38-year-old technician, Li Lian Qing (李连庆), made a passport for the very first time when he came to Singapore for the CMA Technician Challenge 2012 last month. “I was very excited when I knew I was coming to Singapore. It’s a very well-known tourist destination. Now that I have been here, I guess I can say that my dream has been fulfilled,” said Li. In fact, his two other team members at the Grand Final, Wang Xiang Feng (王湘峰) and Peng Dian Long (彭殿龙), also travelled out of China for the very first time for the CMA Technician Challenge.
They were among the 10 technicians from CapitaMalls Asia (CMA) China who made it to the finals of the Challenge. Li made it this time because of his hard work and determination after failing at the preliminary rounds last year. His supervisor was also very supportive, giving him and his colleagues time to study. “I’ve always been someone who likes to learn new things. But I didn’t make the mark last year and was really disappointed. I saw other colleagues making it to Singapore for the Finals, so I was determined to make it this year.”
He not only made it to the Grand final, Li emerged the individual winner in the CMA Technician Challenge 2012. He was awarded S$10,000 in the form of a scholarship fund that will go towards a course related to his work.
The CMA Technician Challenge is an annual event started in 2011, jointly organised by team members from Engineering Design & Technical Services and Human Resource. “Our technicians play a crucial role in the company. The CMA Technician Challenge aims to raise the standards of our technicians to serve our retailers and shoppers better. Apart from technical training, we would also like to help our technicians understand CMA’s strategies and core values, as well as how, together with them, we can raise standards further,” said Mr Lim Beng Chee, CEO of CapitaMalls Asia.
This Challenge also presented an opportunity for the more than 700 technicians under CMA to network and bond. “This is not just a competition but more on creating awareness on the importance of technicians. We want to make sure technicians are well taken care of and also widen knowledge among the teams from different countries. CMA senior management also attended the Technician Challenge to show their support. Besides bonding, we hope that when the technicians come together, they can also share their skill sets with one another,” commented Mr Chow Chee Khang, Head of Engineering Design & Technical Services at CMA.
Let the Games Begin
Over 700 technicians from Singapore, China and Malaysia participated in the preliminary rounds of the Challenge, which comprised a written test.
Ten top-scoring technicians from China and five each from Singapore and Malaysia were selected to take part in a final written exam in Singapore, before the top three from each country took to the stage for the Grand Finals on 6 December 2012.
In true TV game show style, there were lights, cheers and action. Supporters from the three countries competed to support their respective teams as the nine participants took their seats on stage.
The Singapore team was represented by Dickson Leong, Mohammad Azmi and Sam Seow. Peng Dian Long (彭殿龙), Li Lian Qing (李连庆) and Wang Xiang Feng (王湘峰) formed the China team. The Malaysia team had Velayutham, Devan Simon and Patrick Jairaj.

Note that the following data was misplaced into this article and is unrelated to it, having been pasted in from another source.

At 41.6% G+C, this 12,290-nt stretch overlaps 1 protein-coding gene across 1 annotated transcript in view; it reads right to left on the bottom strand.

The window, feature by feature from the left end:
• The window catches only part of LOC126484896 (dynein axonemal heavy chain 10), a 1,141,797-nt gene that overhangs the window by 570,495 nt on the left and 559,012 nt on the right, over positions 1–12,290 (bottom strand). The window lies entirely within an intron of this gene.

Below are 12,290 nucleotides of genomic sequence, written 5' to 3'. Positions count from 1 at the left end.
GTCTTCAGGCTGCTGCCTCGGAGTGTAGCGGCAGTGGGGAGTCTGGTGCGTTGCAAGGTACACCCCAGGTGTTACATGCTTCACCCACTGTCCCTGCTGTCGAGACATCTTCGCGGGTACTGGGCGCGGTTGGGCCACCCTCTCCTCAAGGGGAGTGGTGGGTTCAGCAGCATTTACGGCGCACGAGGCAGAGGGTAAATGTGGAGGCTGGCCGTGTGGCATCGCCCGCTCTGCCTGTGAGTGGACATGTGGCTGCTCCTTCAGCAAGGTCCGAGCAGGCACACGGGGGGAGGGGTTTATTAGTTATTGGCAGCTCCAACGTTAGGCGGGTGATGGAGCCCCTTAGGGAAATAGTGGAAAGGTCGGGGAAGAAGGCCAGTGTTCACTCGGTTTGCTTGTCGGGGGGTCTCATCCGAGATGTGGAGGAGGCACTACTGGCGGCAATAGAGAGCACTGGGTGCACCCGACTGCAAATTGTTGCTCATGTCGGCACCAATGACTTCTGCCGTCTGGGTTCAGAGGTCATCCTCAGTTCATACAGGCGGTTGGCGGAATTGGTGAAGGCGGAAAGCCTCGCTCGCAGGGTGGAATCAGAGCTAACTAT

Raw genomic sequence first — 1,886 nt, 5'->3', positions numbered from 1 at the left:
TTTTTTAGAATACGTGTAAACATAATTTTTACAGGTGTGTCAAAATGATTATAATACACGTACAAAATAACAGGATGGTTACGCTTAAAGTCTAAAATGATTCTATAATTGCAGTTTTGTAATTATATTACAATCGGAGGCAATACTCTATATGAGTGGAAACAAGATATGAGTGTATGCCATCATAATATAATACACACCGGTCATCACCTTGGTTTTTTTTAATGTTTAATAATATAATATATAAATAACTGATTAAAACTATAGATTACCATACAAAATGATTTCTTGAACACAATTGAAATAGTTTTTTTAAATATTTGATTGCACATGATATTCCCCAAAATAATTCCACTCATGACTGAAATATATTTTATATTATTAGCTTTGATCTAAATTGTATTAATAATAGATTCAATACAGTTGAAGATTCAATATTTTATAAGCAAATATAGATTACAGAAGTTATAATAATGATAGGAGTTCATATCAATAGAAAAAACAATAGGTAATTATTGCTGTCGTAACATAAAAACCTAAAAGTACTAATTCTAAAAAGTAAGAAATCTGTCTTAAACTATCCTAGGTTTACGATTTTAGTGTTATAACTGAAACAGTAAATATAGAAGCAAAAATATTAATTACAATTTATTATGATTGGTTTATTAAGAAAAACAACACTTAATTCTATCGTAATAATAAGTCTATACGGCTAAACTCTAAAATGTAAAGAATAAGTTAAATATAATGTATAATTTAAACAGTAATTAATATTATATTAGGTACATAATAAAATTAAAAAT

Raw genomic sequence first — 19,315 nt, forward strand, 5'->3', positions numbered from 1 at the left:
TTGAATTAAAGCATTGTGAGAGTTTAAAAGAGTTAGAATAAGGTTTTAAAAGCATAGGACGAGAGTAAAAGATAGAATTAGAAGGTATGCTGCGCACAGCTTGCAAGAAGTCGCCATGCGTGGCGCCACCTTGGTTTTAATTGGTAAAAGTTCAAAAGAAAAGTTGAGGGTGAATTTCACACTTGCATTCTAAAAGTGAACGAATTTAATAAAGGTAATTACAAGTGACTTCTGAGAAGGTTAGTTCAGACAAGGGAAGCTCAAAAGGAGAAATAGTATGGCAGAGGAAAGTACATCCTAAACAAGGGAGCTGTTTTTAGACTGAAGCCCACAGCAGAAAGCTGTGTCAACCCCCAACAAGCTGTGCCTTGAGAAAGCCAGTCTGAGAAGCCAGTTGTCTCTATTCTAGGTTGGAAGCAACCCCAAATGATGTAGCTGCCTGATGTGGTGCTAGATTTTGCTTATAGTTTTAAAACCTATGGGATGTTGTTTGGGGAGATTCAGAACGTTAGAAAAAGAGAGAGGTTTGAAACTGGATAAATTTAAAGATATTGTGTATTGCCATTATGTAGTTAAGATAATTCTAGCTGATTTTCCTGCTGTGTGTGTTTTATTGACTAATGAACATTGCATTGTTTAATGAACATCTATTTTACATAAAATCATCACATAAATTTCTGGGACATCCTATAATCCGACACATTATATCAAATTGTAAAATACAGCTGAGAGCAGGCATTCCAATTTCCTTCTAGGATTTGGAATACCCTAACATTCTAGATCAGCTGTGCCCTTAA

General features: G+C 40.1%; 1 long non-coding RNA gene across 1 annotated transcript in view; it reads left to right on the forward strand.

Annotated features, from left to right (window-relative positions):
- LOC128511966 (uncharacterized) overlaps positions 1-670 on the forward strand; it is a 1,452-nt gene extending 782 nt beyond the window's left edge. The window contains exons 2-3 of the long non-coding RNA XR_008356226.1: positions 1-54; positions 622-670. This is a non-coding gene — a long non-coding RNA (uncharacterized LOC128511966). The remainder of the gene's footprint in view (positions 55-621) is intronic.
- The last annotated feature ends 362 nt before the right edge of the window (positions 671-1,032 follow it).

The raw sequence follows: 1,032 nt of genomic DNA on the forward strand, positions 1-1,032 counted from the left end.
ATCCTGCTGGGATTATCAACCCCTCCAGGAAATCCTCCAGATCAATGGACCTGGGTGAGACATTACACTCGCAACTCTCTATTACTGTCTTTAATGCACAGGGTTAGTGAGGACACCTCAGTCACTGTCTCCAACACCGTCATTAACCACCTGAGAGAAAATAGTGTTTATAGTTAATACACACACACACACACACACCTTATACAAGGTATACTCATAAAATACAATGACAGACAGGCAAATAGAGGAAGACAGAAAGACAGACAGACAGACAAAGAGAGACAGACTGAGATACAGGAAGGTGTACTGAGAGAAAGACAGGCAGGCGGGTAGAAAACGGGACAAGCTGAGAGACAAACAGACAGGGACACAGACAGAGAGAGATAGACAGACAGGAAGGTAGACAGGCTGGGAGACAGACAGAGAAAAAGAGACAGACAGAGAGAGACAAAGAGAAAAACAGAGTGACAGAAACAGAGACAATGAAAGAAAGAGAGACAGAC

No Mean Feat
The Grand Final of the CMA Technician Challenge was by no means a piece of cake. Eighty percent of the questions were on technical and operational issues, while the other 20 percent were based on CMA’s corporate culture and green journey.
The contestants had to answer three rounds of questions ranging from mechanical, electrical, structural loading and conversion of measurements to the latest version of the CapitaLand Green Building Guidelines and crisis management of shopping mall operations. A fourth and new round was also added to this year’s contest. “We have introduced a practical component. The team members, who are from different malls, have to work together to put a device to work. The first team to make the device sound wins!” explained Mr Chow.
Jairaj, who represented the Malaysia team last year as well, found the contest more intense this time round. “The questions were tougher and trickier than last year’s. I found it hard to answer them, especially with the time pressure,” he confessed.
The Spirit of Building People
After four enthralling rounds, the team from Singapore was named champions of the CMA Technician Challenge 2012, winning a trophy and an iPad each. The China team was runners-up, while the Malaysia team came in third.
“Our winning advantage is that we have hands-on experience,” Azmi said with pride. “We are also very grateful that our bosses greatly encouraged us and arranged for the five of us to train and study together,” added Seow.
The other technicians also agreed that their supervisors were indeed very supportive of their participation. They were grateful for this initiative by CMA, too.
“We know that the company has spent a lot of time and resources on organising such an event. We are deeply appreciative of their efforts,” related Peng.
China team member Wang, who used his free time to attend courses on technical services as well as human resource, rounded up the sentiments well. “I now have a better understanding of what our corporate culture means when it says it’s focused on building people. And therefore, I have a deep appreciation for what CapitaLand is doing for its staff. The company I worked for previously did not have such a well thought out programme of building and developing its people.”
CMA is indeed glad to continue to build and bring its staff and technicians to greater heights and proud that they are willing to take on that challenge.